F Bussey Career Description
The Late Captain Frank Bussey Special Brigade R.E.
He was in Hamburg when Gt. Britain declared War on Germany, succeeded with getting into Denmark after great difficulty, arrived in London 8 days after the declaration, immediately volunteered, was sent to the War Office accepted & sent to Dover within 48 hours of his arrival in London. He was present at the Battle of Mons as one of the Intelligence Staff of the First Cavalry Division, under the command of Lieut. Colonel, now Major Gen., Sir G. de S. Barrow, directly attached to the late Capt. Bertram Stewart (the English officer who spent 2 years as a prisoner in a German [fortress?]) who was killed at the Battle of the Aisne. In the first stage of the War he was present at the Battles of Mons, Le Cateau, Marne & Aisne & through the whole of the Great Retreat. He was the actual bearer of the intelligence for General Gallieni to the Chief of the British Staff of the dispositions of the French Army which then took the enemy at the Battle of the Marne. After Capt. Stewart was killed in October, he returned to London. Was sent to France for the 2nd time in December 1914 & was engaged on the lines of communication until December 1915, when he was appointed to the Special Brigade then in formation in France.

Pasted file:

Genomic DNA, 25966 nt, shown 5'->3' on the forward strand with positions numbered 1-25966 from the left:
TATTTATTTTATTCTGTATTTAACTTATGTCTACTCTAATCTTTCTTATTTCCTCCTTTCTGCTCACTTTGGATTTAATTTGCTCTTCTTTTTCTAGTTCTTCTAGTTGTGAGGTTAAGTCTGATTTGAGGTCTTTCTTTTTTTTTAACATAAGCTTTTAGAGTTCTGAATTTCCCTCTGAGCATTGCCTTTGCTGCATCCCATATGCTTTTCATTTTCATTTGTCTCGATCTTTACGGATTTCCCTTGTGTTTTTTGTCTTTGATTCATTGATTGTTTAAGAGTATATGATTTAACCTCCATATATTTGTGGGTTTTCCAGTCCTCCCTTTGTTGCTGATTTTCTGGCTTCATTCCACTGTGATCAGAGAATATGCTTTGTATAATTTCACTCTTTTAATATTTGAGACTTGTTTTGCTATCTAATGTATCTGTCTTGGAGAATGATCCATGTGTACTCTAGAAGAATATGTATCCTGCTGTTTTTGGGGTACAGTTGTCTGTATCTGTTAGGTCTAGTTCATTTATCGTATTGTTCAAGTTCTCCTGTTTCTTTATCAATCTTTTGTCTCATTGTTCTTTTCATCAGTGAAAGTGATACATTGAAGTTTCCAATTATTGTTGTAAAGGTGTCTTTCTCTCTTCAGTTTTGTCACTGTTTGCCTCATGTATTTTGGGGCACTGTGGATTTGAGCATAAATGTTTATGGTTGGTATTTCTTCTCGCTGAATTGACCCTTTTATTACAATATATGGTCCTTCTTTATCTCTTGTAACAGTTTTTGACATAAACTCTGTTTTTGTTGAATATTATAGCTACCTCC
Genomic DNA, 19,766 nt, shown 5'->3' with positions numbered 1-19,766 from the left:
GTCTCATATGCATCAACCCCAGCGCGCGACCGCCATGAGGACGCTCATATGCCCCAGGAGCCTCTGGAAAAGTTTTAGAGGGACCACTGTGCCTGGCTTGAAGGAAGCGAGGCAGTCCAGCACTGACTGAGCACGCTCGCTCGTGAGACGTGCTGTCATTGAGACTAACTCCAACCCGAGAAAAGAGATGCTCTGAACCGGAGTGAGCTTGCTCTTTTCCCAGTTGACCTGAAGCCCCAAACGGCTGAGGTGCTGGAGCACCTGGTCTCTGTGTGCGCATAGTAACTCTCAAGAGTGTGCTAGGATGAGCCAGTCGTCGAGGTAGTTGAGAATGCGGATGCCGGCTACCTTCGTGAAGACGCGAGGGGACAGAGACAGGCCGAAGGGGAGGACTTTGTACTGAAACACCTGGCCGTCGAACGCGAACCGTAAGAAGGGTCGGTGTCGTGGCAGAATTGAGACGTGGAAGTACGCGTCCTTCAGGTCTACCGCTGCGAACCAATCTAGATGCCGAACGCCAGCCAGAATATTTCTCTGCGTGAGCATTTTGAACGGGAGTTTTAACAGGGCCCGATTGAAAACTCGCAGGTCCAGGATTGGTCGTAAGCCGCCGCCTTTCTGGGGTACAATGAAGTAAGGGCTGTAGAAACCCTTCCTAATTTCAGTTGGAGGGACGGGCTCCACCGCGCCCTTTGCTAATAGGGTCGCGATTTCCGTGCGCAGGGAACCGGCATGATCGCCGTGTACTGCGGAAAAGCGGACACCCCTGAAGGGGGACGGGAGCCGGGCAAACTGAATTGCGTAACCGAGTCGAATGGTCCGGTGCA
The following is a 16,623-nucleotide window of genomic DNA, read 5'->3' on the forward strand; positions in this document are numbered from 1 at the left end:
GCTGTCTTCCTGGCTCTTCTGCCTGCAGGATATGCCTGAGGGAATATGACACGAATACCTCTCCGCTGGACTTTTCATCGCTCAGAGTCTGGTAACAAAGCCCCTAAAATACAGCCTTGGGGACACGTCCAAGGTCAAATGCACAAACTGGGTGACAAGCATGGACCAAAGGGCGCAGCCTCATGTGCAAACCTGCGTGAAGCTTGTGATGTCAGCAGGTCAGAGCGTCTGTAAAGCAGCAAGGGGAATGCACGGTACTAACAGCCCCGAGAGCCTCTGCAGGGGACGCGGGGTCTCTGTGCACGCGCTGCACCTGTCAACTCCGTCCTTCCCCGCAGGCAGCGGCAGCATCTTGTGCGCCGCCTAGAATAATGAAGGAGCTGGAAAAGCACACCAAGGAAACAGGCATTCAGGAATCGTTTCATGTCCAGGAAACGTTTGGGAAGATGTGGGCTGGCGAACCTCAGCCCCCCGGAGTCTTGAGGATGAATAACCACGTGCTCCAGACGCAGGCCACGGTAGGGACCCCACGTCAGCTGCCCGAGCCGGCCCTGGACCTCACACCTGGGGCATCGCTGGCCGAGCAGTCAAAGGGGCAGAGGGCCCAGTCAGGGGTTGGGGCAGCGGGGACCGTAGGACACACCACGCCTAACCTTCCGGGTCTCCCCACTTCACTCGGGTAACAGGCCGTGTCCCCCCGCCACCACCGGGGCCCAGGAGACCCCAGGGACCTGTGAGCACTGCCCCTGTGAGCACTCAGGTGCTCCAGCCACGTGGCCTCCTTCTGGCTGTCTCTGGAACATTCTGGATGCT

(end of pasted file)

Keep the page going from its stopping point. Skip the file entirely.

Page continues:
He was in command of the Special Brigade until attached to the 32nd Division at the  1st Battle of the Somme (June 1916) & had direction of the smoke & gas attacks on the Thiepval Front. Altho himself slightly gassed & very ill he held out until his duties were fulfilled. For the way the work was done he received a highly commendatory letter from the General commanding the Division (in my possession). Immediately the Special Brigade work was done he was sent into Hospital, invalided to England in July ’16 & after 13 months illness died at the Officers’ [Hospital Department?].
After his death I received a letter from Brigadier General Wade, who at the Battle of the Somme was Gen. Staff Officer of the 32nd Div., in which he said he “was very sick” to find his name cut out of the Honours List as he knew the General had put in a “strong word” on his behalf.
His commission was from 14th August 1914. I do not think that there was another case of an Englishman who, in Germany at the time of the Declaration of War, was present at the Battle of Mons.